It’s easy to understand why pinot noir is called “the heartbreak grape.” It is deeply susceptible to the influence of climate, soil and viticultural management. Heat, sunlight hours, rainfall and the geology of vineyard subsoils all play a disproportionate role compared with other varieties – though exactly how and in what way is by no means as certain as some pundits would claim. Coupled to this is the massive weight of the benchmark of the Burgundy heartland bearing down on pinot winemakers elsewhere in the world, but especially in regions where the cultivar is widely planted.
All this might be less important than it now appears if the Cote d’Or – that 40 kilometre long and roughly two kilometre wide strip which is the source of the planet’s greatest examples of what the variety can produce – had remained a fashion backwater. Until 50 years ago, even the undisputed masterpieces from sites in Vosne-Romanee, Chambolle Musigny and Gevrey Chambertin traded for a fraction of the price achieved by the top Bordeaux properties. The region’s appellation controlée regulations were arcane to the point of mystifying all but the local authorities. Even today the most sought-after wines may not legally bear the cultivar name. It’s hard to imagine a less likely candidate for apex status in the world of fine wine.
Leon Coetzee is about as geeky as anyone in the Cape wine scene. Over the years he has tracked down, discovered or coaxed back to life any number of unusual vineyard blocks, along the way producing – under his Fledge & Company label – a series of limited bottlings made from the different varieties lurking in these sites. The parcels of vineyard he customarily farms range from the Karoo via Elgin and Stellenbosch to the Swartland. Nothing, not time, distance, inclement weather, dust, disease nor the state of the economy appears to have dampened his pioneering spirit, but pinot has come close.
“(It) hasn’t pushed us over the edge yet … you’re not allowed to have a less than perfect vintage … this grape is a fickle mistress … It’s also just the most vintage specific grape … creating a style/mark is almost futile, other than to play it all by ear & leave it to Nature.”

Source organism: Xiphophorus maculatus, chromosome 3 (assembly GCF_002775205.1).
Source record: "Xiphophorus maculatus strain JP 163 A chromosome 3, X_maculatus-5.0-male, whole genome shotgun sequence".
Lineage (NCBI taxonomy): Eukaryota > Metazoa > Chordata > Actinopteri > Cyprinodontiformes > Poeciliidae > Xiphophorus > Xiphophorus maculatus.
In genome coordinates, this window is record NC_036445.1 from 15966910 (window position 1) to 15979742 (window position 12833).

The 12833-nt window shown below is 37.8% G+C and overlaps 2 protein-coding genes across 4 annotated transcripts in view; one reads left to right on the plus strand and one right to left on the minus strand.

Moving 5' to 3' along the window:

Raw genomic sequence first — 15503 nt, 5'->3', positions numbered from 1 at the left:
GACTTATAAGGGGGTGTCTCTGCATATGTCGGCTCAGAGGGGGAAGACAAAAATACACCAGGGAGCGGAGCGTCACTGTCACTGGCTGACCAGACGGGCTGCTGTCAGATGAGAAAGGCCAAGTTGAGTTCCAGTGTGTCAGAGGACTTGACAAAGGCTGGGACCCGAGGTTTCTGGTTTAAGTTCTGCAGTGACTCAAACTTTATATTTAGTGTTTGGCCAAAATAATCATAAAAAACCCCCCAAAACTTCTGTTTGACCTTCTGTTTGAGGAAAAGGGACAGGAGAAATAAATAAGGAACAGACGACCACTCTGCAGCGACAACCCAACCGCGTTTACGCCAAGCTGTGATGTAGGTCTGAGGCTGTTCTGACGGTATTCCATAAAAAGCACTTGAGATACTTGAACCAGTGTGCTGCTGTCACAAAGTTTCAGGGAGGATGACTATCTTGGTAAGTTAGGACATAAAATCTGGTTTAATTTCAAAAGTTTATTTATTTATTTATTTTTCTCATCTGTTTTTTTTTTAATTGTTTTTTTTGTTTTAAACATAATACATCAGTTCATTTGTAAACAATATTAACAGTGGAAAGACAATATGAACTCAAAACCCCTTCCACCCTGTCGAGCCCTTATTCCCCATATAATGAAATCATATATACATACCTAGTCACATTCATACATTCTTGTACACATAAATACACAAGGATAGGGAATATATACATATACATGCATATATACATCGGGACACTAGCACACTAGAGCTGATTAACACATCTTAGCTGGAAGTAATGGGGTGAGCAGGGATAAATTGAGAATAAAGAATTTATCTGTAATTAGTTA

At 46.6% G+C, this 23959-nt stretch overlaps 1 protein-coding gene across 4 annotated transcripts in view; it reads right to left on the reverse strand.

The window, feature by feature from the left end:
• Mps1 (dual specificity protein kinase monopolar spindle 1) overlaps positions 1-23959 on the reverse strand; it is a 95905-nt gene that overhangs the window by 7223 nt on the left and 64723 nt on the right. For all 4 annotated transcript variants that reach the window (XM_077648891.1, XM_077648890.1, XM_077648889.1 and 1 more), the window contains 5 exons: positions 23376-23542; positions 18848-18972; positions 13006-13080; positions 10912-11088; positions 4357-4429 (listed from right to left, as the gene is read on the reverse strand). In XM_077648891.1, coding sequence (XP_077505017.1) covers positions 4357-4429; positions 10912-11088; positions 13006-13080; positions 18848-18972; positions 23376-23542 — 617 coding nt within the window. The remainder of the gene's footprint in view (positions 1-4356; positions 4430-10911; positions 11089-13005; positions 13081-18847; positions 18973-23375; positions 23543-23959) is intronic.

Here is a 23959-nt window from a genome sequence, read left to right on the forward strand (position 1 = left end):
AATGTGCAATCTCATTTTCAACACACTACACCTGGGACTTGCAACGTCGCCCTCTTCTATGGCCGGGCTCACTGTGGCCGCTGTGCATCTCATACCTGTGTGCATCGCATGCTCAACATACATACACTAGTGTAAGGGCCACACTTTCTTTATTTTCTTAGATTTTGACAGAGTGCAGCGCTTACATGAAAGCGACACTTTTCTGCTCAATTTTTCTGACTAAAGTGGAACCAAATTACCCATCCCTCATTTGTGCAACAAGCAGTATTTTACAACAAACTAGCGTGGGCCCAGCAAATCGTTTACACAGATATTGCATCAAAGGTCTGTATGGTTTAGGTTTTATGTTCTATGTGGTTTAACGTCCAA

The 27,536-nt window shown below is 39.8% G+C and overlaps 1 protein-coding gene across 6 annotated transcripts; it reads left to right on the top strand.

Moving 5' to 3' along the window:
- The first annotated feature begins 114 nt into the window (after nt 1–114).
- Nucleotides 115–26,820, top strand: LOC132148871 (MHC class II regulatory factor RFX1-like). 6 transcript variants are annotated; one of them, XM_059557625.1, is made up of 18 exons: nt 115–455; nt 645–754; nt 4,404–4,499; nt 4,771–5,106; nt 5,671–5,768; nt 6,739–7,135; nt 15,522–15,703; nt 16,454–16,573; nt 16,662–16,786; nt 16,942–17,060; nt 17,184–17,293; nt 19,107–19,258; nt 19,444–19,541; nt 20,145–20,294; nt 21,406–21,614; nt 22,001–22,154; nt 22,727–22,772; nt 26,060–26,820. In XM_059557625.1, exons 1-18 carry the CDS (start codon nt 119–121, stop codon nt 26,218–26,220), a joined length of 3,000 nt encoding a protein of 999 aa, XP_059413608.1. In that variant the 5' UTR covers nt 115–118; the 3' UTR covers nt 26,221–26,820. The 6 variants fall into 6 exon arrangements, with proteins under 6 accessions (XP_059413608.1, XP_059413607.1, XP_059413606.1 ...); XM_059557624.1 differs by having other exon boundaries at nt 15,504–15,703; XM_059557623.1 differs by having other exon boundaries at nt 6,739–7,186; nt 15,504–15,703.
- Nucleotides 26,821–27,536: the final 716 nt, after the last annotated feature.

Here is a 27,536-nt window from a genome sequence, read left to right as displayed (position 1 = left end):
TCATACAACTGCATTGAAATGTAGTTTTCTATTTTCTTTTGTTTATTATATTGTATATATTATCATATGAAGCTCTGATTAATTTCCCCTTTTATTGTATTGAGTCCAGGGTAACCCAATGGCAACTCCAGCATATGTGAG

Coetzee hadn’t yet been born when the late Tim Hamilton Russell and his then-winemaker Peter Finlayson planted the first modern pinot vineyards in South Africa in the Hemel-en-Aarde Valley outside Hermanus in the 1970s. Hamilton Russell’s vision spawned a new area of origin, a place where like-minded masochists could book a ride on the emotional rollercoaster of pinot production. This in turn produced an environment in which equally masochistic consumers could part with depressingly large sums of money to sample the fleeting summits-in-a-bottle and the far more frequent dog-depths of expensive vinous junk.
In forty years Cape wine has made up for centuries lost to isolation and ineptitude, but it has only been in the past decade that pinot has delivered a glimmer of hope. Battered followers could be forgiven for thinking this might be just another mirage, though evidence from the recent Pinot Celebration in the Hemel-en-Aarde Valley suggests that this is not the flash of fool’s-gold in the pan.
Firstly there is a coherence to the wines – not all of them, because the role of the winemaker is significantly more important than the geography and the geology. Secondly, the very best wines from the 2017 vintage are all better than their counterparts from five years ago. The vineyards are older, the more nuanced skills sets of viticulturists and cellarmasters are increasingly evident in the bottle. In 2012 there were only a couple of wines worth even a fraction of their asking price. Today you can comfortably buy Hamilton Russell, Bouchard Finlayson, Storm, Newton Johnson, La Vierge, Ataraxia and Creation – as a future Business Day article hopes to attest. They are not all Burgundian but they are authentic. In time, a few of them could be hauntingly good.